ERISA Provides Equitable Remedies to Enforce Plan Terms
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ERISA Provides Equitable Remedies to Enforce Plan Terms

Jacob Plassmeyer was injured during a collegiate baseball practice and incurred medical expenses. His college provided its student athletes insurance with First Agency (FA). Jacob's father was also insured by the Dakotas, an employee welfare benefit plan, and Jacob was covered under this Employee Retirement Income Security Act (ERISA) plan as a dependent of his father. The trustees of Dakotas brought a declaratory judgment action against FA under ERISA, seeking an order enforcing the coordination of benefits (COB) provisions in the Dakotas plan by declaring that FA's policy provided primary coverage of Jacob's claim for medical expenses already incurred. The district court denied FA's motion to dismiss and granted Dakotas' motion for summary judgment. The Eighth Circuit held that a declaratory judgment action to enforce the Dakotas plan as it applied to the claim for benefits was both consistent with the plain language of section 502(a)(3), as construed of ERISA in light of historical equitable remedies available to trustees; the court agreed with the district court that FA's coverage was primary; but the district court abused its discretion in awarding attorney fees. The court reasoned its decision “avoids the anomaly of interpreting ERISA so as to leave those Congress set out to protect—the participants in ERISA-governed plans and their beneficiaries—with less protection than they enjoyed before ERISA was enacted.”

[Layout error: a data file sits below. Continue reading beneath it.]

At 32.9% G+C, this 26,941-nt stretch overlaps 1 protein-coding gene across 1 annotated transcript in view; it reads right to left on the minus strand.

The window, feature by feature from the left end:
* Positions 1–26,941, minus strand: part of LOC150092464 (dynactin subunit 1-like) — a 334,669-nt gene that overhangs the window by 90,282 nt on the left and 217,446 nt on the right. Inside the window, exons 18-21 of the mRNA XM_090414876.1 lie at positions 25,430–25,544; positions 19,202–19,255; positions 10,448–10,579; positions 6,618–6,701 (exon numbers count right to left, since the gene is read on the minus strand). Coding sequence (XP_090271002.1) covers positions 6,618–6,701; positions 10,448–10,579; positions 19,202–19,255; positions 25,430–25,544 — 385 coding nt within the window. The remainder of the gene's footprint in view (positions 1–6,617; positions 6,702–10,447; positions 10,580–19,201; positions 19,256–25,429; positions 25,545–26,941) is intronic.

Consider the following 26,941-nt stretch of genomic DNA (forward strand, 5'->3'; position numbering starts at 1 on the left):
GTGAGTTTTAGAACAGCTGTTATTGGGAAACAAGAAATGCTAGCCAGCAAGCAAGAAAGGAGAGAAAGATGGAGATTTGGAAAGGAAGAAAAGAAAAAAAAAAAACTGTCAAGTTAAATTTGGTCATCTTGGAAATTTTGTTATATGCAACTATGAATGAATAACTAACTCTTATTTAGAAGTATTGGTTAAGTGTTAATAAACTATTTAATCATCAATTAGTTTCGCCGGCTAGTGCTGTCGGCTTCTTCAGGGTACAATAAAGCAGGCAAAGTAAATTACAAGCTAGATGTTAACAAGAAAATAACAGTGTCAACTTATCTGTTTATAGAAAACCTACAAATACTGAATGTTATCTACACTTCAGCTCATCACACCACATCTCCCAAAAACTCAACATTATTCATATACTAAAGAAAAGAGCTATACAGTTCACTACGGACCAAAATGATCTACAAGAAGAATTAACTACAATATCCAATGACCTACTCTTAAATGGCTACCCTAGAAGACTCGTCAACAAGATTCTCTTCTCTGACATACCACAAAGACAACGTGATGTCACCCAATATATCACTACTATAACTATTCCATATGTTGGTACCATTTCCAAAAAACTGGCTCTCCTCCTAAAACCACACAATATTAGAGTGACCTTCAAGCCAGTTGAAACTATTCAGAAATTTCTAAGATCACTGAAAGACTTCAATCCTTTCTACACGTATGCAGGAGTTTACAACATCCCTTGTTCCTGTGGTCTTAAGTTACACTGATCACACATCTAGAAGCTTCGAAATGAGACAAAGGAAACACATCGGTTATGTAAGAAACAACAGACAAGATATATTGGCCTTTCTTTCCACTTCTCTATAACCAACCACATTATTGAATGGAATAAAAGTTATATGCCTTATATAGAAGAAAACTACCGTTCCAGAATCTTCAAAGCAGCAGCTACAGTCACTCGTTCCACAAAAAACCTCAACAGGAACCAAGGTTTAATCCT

Dakotas and Western Minnesota Electrical Industry Health and Welfare Fund, First Agency, Inc.